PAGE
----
Confucius understood the innate virtue of man. It is written in the Book of Mencius, Book II, Kung Sun Chow, Part I, Chapter Six (James Legge translation): (1) Mencius said; “All men have a mind which cannot bear to see the sufferings of others. The ancient kings had this commiserating mind, and they, as a matter of course, had likewise a commiserating government. When with a commiserating mind was practiced a commiserating government, to rule the kingdom was as easy a matter as to make anything go round in the palm. When I say that all men have a mind which cannot bear to see the sufferings of others, my meaning may be illustrated thus: even now-a-days, if men suddenly see a child about to fall into a well, they will without exception experience a feeling of alarm and distress.

They will feel so, not as a ground on which they may gain the favor of the child’s parents, nor as a ground on which they may seek the praise of their neighbors and friends, nor from a dislike to the reputation of having been unmoved by such a thing.

From this case we may perceive that the feeling of commiseration is essential to man, that the feeling of shame and dislike is essential to man, and that the feeling of modesty and compliance is essential to man, and that the feeling of approving and disapproving is essential to man.

The feeling of commiseration is the principle of benevolence. The feeling of shame and dislike is the principle of righteousness. The feeling of modesty and complaisance is the principle of propriety. The feeling of approving and disapproving is the principle of knowledge. Men have these four principles just as they have their four limbs.

When men, having these four principles, yet say of themselves, that they cannot develop them, they play the thief with themselves, and he who says of his prince that he cannot develop them play the thief with his prince. Since all men have these four principles in them, let them know to give them all their development and completion, and the issue will be like that of fire which has begun to burn, or that of a spring which has begun to find vent.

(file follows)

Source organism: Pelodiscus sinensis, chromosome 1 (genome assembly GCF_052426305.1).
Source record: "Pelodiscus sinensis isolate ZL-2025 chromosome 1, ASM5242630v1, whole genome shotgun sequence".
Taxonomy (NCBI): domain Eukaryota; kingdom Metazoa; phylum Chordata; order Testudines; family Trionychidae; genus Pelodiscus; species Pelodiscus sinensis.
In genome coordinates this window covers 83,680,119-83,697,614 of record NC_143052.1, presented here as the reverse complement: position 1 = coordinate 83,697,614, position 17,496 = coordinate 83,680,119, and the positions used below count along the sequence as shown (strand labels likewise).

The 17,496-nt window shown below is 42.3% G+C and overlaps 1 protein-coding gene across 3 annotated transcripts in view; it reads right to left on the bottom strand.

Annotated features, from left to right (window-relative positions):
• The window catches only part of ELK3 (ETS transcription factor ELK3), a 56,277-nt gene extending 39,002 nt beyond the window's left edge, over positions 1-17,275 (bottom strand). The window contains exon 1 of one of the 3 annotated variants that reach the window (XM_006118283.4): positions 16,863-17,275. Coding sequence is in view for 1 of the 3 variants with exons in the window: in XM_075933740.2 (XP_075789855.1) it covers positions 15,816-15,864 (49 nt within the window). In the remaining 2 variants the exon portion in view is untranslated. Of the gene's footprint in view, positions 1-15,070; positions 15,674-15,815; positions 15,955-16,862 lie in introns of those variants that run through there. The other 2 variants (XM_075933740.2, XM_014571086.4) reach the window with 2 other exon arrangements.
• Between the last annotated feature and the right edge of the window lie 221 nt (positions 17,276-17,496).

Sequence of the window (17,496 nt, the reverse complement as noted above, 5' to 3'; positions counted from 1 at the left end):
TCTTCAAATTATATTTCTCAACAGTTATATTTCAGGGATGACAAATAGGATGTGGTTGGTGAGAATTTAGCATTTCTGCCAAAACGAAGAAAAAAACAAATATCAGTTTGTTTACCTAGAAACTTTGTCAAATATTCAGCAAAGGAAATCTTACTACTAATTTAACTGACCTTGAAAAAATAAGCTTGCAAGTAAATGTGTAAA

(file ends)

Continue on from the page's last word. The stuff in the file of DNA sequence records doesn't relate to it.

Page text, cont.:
Let them have their complete development, and they will suffice to love and protect all within the four seas. Let them be denied that development, and they will not suffice for a man to serve his parents with.”

The Five Constant Virtues Are:

BENEVOLENCE is mercy and compassion. When manbecame deluded, cruelty appeared and benevolence was lost. We can illustrate the loss of benevolence by shading the area within the circle with dark spots. The spots represent evil deeds. The more evil we do, the darker our nature becomes, just like dark clouds covering the bright light of the sun.

PROPRIETY is the quality of being proper. As indecencybecame common, propriety arose. Acting, thinking, or speaking in an improper way stains our nature and clouds our mind.

RIGHTEOUSNESS means to act in a just, uprightmanner and to be devoted to a sinless life. When justice is denied, righteousness is lost. To be unethical or unscrupulous is to blind the mind to honor and virtue.

WISDOM helps a sleeping person awaken toenlightenment. As discrimination separated, wisdom was lost. Wisdom removes prejudice and evil thinking through correct judgment. Wisdom is the divine intuition. It is the correct way of seeing; it is the power of discerning the correct aspect of all things. Wisdom is the innate ability to differentiate between good and evil. When we indulge in alcohol and drugs we obscure our wisdom. When we attach to greed, hatred and ignorance we delude the mind.

SINCERITY is the central virtue; from sincerity all othervirtues manifest. Insincerity means falsehood: it means to slander, tell lies or to use harsh and frivolous speech. When insincerity clouded our nature, sincerity was lost, obscuring our true spiritual mind.

He who possesses sincerity is he who, without an effort, hits upon what is right, and apprehends without thinking. “One of pure sincerity will quickly become a sage who naturally and easily embodies the Tao.”1The absolute sincerity is ceaseless. Not ceasing, it continues long. Continuing long, it evidences itself. Evidencing itself, it reaches far. Reaches far, the meritorious virtue becomes vast and substantial.

Vast and substantial, it becomes High and brilliant. Vast and substantial, it can contain all things. High and brilliant, it can overspread all things. Reaching far and continuing long, it perfects all things.” The Doctrine of the Mean, Chapter26:1 to 26:4.